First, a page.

This review has been a struggle for me to write because I adored this story so much. When I have such strong love for a story, I feel as if I fail at properly expressing my thoughts without giving spoilers away. What I am trying to say in my review is this: read this story. You want to read this story. It is set up perfectly for a sequel and there is no doubt Poston has to continue this story. When it is announced, I’ll be one of the first to preorder. I need more Ana and D09, Robb and Jax. I need these character like I need air.



Review: The Love Letters of Abelard and Lily

The Love Letters of Abelard and Lily



When I borrowed this from my library, I was rather excited to start as most reviews I’d seen were glowing. How could someone not want to read a book like that? Shortly after I started I realized that this probably wasn’t going to be my cup o’ tea. ADHD books are hard for me to connect with so I found myself at arm’s length with everything.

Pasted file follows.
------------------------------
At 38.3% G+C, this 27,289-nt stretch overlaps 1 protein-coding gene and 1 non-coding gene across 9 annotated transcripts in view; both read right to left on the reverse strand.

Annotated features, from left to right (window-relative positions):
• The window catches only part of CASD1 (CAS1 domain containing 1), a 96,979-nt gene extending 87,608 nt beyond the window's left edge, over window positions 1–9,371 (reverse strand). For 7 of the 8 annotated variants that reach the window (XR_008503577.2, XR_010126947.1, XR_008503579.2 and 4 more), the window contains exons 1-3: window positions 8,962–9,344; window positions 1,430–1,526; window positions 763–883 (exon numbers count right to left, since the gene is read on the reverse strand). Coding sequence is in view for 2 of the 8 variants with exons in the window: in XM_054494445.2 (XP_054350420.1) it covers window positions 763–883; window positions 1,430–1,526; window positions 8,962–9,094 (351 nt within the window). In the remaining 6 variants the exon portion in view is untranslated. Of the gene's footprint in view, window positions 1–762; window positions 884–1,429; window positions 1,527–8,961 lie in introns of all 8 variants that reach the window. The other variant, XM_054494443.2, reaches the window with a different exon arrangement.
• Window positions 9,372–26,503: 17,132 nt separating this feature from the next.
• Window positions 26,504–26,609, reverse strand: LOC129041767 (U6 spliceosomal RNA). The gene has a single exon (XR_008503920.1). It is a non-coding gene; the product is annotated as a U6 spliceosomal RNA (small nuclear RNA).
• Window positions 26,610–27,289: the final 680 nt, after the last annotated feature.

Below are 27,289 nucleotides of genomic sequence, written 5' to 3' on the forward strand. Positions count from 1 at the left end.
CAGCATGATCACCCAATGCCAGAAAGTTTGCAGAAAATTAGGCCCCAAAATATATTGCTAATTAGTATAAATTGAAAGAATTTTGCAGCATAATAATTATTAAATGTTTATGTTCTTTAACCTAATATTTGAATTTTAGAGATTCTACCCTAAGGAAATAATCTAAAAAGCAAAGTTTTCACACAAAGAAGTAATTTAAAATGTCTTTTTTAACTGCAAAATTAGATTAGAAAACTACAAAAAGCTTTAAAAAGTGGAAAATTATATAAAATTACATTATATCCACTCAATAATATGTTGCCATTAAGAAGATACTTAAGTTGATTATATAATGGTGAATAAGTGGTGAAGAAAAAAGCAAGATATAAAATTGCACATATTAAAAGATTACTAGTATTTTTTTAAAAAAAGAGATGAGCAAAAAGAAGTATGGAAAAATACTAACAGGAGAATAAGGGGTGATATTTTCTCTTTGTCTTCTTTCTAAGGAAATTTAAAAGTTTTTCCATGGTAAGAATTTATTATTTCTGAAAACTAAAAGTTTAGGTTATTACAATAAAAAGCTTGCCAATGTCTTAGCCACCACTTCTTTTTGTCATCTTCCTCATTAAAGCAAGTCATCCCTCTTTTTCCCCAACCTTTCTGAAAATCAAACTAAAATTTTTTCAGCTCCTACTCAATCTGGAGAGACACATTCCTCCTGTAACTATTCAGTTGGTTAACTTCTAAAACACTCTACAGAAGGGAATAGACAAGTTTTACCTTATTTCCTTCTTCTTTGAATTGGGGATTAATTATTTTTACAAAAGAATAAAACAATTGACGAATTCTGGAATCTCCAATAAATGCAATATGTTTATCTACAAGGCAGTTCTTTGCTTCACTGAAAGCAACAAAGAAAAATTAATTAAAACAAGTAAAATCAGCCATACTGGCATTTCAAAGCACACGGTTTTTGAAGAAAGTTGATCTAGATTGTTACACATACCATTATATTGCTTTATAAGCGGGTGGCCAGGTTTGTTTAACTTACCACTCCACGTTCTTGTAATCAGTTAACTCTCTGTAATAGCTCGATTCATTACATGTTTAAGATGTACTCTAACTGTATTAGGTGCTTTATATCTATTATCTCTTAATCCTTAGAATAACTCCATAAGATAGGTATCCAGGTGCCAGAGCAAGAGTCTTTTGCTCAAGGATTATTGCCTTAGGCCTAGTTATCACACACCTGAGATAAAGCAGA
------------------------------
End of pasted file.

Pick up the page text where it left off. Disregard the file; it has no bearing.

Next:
Short recap: Lily is a brilliant young lady who has ADHD. She has chosen to take herself off of her medication and things don’t exactly go the way she hoped or planned. Along the way she runs into Abelard, a boy she had interactions with many years ago. Abelard has Asperger’s Syndrome and immediately forms a bond with Lily. These two form the most unique couple.